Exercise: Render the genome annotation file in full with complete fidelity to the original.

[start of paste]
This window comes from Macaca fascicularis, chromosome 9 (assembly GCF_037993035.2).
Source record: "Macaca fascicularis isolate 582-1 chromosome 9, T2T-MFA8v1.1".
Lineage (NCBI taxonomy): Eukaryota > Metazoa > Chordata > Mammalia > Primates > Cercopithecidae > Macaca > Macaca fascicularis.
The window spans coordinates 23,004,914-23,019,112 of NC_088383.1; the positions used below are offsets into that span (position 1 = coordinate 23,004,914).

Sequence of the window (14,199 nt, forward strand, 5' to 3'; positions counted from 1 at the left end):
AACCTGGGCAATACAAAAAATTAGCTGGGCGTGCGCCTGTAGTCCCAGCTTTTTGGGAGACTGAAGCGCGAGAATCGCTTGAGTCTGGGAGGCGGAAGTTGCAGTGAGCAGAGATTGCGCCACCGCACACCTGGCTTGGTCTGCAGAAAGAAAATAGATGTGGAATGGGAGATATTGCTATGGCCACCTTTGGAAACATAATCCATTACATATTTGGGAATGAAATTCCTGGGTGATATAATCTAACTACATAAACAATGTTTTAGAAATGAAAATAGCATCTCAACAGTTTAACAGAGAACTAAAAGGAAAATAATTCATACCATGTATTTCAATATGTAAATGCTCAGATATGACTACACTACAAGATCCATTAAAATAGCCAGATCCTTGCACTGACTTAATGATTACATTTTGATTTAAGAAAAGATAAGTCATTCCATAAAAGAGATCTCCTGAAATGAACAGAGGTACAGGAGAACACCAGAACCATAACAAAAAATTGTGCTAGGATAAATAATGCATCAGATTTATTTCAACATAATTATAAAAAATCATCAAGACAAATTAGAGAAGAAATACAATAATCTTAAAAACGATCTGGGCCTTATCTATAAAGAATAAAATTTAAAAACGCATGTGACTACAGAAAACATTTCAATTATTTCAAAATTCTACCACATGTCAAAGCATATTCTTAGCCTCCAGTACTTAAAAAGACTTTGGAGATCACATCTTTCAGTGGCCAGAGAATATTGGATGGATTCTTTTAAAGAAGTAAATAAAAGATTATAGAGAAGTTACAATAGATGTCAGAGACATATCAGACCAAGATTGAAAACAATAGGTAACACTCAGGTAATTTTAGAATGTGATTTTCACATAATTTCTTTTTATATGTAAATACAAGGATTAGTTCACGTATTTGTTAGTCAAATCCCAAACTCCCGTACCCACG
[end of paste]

This window comes from Macaca fascicularis, chromosome 9 (assembly GCF_037993035.2).
Source record: "Macaca fascicularis isolate 582-1 chromosome 9, T2T-MFA8v1.1".
Lineage (NCBI taxonomy): Eukaryota > Metazoa > Chordata > Mammalia > Primates > Cercopithecidae > Macaca > Macaca fascicularis.
The window spans coordinates 23,004,914-23,019,112 of NC_088383.1; the positions used below are offsets into that span (position 1 = coordinate 23,004,914).

Sequence of the window (14,199 nt, forward strand, 5' to 3'; positions counted from 1 at the left end):
AACCTGGGCAATACAAAAAATTAGCTGGGCGTGCGCCTGTAGTCCCAGCTTTTTGGGAGACTGAAGCGCGAGAATCGCTTGAGTCTGGGAGGCGGAAGTTGCAGTGAGCAGAGATTGCGCCACCGCACACCTGGCTTGGTCTGCAGAAAGAAAATAGATGTGGAATGGGAGATATTGCTATGGCCACCTTTGGAAACATAATCCATTACATATTTGGGAATGAAATTCCTGGGTGATATAATCTAACTACATAAACAATGTTTTAGAAATGAAAATAGCATCTCAACAGTTTAACAGAGAACTAAAAGGAAAATAATTCATACCATGTATTTCAATATGTAAATGCTCAGATATGACTACACTACAAGATCCATTAAAATAGCCAGATCCTTGCACTGACTTAATGATTACATTTTGATTTAAGAAAAGATAAGTCATTCCATAAAAGAGATCTCCTGAAATGAACAGAGGTACAGGAGAACACCAGAACCATAACAAAAAATTGTGCTAGGATAAATAATGCATCAGATTTATTTCAACATAATTATAAAAAATCATCAAGACAAATTAGAGAAGAAATACAATAATCTTAAAAACGATCTGGGCCTTATCTATAAAGAATAAAATTTAAAAACGCATGTGACTACAGAAAACATTTCAATTATTTCAAAATTCTACCACATGTCAAAGCATATTCTTAGCCTCCAGTACTTAAAAAGACTTTGGAGATCACATCTTTCAGTGGCCAGAGAATATTGGATGGATTCTTTTAAAGAAGTAAATAAAAGATTATAGAGAAGTTACAATAGATGTCAGAGACATATCAGACCAAGATTGAAAACAATAGGTAACACTCAGGTAATTTTAGAATGTGATTTTCACATAATTTCTTTTTATATGTAAATACAAGGATTAGTTCACGTATTTGTTAGTCAAATCCCAAACTCCCGTACCCACG